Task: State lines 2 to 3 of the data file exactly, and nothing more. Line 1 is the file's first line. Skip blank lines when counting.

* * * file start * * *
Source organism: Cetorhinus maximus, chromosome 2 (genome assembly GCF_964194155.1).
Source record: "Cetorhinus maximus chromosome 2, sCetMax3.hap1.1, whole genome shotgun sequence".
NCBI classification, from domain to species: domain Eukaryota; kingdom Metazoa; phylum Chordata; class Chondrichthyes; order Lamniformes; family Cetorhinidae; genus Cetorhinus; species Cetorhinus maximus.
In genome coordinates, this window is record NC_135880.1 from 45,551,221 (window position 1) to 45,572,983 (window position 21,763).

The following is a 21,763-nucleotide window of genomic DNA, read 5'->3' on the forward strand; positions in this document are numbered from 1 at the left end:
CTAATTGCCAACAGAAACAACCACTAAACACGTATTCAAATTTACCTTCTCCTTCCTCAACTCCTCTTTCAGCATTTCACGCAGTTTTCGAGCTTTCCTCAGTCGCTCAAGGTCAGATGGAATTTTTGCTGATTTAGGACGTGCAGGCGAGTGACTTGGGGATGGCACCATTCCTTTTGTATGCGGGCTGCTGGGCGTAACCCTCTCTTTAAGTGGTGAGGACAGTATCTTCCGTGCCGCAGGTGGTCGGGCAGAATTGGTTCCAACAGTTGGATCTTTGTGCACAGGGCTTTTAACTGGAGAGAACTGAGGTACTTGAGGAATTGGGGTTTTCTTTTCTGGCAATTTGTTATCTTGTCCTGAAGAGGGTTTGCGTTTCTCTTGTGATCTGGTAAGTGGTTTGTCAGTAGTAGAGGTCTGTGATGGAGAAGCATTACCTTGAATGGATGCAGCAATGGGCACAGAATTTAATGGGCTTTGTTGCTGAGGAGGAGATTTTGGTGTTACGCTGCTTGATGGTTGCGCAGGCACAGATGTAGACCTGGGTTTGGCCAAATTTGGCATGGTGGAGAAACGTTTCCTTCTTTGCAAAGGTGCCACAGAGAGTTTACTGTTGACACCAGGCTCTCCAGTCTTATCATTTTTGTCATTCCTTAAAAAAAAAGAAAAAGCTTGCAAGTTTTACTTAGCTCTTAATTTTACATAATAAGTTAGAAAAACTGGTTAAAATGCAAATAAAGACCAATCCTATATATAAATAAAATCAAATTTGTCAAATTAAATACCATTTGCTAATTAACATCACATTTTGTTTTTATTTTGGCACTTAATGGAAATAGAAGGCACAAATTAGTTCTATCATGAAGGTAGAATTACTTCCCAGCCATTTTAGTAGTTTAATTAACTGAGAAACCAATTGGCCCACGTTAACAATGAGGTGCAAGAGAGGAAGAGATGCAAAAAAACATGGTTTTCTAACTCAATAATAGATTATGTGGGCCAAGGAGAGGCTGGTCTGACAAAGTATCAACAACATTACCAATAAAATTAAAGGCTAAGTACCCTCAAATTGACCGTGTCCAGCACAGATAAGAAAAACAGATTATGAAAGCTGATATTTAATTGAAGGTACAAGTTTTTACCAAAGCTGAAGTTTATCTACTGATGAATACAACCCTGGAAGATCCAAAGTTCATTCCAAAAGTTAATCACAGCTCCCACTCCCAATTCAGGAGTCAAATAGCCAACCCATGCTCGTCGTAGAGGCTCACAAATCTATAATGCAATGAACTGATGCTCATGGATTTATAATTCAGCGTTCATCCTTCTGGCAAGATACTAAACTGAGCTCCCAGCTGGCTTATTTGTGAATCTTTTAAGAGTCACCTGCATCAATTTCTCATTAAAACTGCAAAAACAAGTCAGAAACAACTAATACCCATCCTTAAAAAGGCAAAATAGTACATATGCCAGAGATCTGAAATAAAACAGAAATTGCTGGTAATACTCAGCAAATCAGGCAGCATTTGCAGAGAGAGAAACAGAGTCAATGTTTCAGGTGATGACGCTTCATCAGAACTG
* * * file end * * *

Source record: "Cetorhinus maximus chromosome 2, sCetMax3.hap1.1, whole genome shotgun sequence".
NCBI classification, from domain to species: domain Eukaryota; kingdom Metazoa; phylum Chordata; class Chondrichthyes; order Lamniformes; family Cetorhinidae; genus Cetorhinus; species Cetorhinus maximus.